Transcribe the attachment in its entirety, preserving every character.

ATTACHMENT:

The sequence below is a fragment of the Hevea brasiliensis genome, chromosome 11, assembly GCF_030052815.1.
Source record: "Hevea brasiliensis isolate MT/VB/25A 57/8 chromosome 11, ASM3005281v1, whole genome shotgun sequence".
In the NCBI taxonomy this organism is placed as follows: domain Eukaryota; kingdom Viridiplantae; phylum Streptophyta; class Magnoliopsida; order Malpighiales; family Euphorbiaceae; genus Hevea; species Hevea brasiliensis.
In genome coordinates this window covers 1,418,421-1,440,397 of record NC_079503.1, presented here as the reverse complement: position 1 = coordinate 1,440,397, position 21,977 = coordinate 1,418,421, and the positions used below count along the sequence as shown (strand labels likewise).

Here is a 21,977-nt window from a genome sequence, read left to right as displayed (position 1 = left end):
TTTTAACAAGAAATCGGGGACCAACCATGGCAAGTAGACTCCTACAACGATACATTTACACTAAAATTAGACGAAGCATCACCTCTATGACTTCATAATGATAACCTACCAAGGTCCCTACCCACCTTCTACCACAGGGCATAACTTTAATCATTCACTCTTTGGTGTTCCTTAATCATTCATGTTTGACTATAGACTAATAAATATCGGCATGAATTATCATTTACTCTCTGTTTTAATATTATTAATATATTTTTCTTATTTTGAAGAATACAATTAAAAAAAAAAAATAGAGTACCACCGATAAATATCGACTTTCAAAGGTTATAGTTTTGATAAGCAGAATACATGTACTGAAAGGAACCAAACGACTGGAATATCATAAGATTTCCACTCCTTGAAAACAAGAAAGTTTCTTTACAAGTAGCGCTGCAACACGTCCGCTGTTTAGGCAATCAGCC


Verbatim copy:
The sequence below is a fragment of the Hevea brasiliensis genome, chromosome 11, assembly GCF_030052815.1.
Source record: "Hevea brasiliensis isolate MT/VB/25A 57/8 chromosome 11, ASM3005281v1, whole genome shotgun sequence".
In the NCBI taxonomy this organism is placed as follows: domain Eukaryota; kingdom Viridiplantae; phylum Streptophyta; class Magnoliopsida; order Malpighiales; family Euphorbiaceae; genus Hevea; species Hevea brasiliensis.
In genome coordinates this window covers 1,418,421-1,440,397 of record NC_079503.1, presented here as the reverse complement: position 1 = coordinate 1,440,397, position 21,977 = coordinate 1,418,421, and the positions used below count along the sequence as shown (strand labels likewise).

Here is a 21,977-nt window from a genome sequence, read left to right as displayed (position 1 = left end):
TTTTAACAAGAAATCGGGGACCAACCATGGCAAGTAGACTCCTACAACGATACATTTACACTAAAATTAGACGAAGCATCACCTCTATGACTTCATAATGATAACCTACCAAGGTCCCTACCCACCTTCTACCACAGGGCATAACTTTAATCATTCACTCTTTGGTGTTCCTTAATCATTCATGTTTGACTATAGACTAATAAATATCGGCATGAATTATCATTTACTCTCTGTTTTAATATTATTAATATATTTTTCTTATTTTGAAGAATACAATTAAAAAAAAAAAATAGAGTACCACCGATAAATATCGACTTTCAAAGGTTATAGTTTTGATAAGCAGAATACATGTACTGAAAGGAACCAAACGACTGGAATATCATAAGATTTCCACTCCTTGAAAACAAGAAAGTTTCTTTACAAGTAGCGCTGCAACACGTCCGCTGTTTAGGCAATCAGCC